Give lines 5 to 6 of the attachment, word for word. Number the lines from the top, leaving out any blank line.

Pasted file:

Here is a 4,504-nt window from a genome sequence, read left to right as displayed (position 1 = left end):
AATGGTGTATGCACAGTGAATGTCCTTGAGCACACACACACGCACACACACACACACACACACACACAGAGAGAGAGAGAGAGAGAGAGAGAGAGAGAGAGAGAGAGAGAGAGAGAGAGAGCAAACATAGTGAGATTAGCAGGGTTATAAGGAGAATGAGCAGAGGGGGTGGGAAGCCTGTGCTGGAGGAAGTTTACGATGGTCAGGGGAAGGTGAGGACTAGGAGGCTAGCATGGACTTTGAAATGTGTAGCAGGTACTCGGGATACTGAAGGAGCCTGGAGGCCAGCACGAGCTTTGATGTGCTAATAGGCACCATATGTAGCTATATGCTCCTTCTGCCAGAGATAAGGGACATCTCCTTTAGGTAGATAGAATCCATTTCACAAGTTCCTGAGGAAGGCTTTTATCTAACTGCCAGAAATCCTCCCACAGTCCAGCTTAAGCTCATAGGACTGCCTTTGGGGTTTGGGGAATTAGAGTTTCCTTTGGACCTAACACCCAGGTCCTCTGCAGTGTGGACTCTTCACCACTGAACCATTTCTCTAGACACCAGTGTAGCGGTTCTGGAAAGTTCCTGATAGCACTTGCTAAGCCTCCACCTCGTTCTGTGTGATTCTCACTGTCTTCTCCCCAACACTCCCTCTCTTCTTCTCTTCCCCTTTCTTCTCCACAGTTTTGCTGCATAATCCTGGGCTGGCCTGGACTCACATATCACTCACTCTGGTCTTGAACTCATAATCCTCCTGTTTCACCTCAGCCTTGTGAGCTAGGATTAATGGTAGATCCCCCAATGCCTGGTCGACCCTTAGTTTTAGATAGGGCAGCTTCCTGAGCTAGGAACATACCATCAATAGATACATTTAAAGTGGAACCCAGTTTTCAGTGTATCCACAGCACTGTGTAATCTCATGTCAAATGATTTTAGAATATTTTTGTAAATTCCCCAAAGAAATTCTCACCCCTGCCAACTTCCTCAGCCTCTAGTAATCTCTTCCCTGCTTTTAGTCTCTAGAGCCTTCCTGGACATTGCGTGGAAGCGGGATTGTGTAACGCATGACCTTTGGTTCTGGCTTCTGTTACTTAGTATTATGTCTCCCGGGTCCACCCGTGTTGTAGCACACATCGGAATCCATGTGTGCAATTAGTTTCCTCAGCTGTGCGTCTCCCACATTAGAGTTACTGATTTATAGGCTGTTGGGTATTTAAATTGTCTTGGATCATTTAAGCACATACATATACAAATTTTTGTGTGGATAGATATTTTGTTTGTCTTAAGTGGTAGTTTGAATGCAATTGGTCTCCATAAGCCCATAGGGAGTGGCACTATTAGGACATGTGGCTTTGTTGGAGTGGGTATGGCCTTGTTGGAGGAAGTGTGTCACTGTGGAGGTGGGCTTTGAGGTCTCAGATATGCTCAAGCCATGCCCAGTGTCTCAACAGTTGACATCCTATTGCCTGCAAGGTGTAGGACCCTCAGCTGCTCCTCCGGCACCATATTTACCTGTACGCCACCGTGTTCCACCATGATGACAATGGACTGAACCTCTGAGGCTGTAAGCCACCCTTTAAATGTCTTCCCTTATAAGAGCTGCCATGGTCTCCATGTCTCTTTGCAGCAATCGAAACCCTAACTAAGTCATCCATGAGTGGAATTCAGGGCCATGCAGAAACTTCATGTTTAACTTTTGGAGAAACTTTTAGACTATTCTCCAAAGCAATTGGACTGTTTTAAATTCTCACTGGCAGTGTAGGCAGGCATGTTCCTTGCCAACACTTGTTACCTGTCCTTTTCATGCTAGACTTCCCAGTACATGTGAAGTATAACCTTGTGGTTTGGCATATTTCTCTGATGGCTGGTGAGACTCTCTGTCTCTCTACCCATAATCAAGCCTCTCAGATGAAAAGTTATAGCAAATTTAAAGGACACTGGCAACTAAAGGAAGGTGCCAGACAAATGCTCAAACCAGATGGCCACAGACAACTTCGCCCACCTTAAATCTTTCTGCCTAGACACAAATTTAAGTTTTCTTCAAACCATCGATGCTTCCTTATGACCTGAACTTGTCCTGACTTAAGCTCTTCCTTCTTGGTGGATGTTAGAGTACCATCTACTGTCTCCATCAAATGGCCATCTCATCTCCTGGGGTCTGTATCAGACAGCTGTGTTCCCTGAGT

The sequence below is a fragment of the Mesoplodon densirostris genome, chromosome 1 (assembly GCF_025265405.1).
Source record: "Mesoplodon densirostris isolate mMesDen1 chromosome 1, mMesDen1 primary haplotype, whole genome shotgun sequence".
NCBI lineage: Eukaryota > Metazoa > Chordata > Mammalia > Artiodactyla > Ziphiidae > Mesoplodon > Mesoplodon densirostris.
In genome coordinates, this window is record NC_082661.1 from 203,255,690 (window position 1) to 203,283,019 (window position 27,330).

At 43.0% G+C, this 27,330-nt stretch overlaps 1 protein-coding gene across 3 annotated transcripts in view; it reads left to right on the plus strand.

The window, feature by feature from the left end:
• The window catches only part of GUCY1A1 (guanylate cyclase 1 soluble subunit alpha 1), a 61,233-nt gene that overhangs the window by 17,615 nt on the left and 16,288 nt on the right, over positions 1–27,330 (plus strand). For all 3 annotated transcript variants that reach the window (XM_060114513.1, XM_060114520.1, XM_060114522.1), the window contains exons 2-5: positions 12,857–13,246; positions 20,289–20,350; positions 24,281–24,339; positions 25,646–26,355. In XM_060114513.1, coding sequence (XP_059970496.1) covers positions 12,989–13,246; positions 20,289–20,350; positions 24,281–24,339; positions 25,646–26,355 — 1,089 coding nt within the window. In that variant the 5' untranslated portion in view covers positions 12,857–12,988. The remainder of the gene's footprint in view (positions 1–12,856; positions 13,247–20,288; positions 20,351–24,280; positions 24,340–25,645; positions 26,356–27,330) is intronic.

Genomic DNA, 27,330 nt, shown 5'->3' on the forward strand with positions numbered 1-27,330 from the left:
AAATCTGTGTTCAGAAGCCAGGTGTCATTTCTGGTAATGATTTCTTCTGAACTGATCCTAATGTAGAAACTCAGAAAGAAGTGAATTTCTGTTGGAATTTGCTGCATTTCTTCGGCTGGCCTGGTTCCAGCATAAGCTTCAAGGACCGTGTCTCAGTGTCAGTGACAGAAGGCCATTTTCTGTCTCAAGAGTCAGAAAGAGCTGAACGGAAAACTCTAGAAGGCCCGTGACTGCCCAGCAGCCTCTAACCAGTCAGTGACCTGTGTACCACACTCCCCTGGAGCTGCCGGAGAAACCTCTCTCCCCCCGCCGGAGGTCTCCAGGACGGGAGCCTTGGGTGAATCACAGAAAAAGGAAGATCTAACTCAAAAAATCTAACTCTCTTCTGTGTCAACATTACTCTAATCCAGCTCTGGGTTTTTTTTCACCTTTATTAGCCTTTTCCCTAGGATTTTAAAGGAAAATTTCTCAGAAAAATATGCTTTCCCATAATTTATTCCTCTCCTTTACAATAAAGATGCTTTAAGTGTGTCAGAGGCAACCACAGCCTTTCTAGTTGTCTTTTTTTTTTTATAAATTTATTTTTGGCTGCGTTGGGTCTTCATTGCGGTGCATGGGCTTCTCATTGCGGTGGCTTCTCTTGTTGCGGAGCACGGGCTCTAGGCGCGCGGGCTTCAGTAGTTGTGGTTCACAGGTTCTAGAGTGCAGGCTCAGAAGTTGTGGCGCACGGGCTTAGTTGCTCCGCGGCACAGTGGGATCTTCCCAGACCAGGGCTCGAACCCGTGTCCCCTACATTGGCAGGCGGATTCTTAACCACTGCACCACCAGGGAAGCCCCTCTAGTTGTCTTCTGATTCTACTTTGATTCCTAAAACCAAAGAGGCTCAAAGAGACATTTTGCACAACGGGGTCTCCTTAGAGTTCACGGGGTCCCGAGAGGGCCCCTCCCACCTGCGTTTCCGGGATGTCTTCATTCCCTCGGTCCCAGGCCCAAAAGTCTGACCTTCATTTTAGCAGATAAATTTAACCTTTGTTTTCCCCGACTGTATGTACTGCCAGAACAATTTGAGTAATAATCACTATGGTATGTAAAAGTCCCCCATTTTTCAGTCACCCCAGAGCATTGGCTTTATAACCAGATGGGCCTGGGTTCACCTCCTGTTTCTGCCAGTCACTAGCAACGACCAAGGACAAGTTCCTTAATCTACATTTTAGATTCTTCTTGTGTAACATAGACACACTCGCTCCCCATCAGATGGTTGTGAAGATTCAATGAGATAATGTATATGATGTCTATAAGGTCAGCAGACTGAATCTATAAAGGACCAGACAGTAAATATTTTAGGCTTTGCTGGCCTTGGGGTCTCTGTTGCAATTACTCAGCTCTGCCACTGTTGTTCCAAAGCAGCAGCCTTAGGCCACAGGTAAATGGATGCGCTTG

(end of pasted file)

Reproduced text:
NCBI lineage: Eukaryota > Metazoa > Chordata > Mammalia > Artiodactyla > Ziphiidae > Mesoplodon > Mesoplodon densirostris.
In genome coordinates, this window is record NC_082661.1 from 203,255,690 (window position 1) to 203,283,019 (window position 27,330).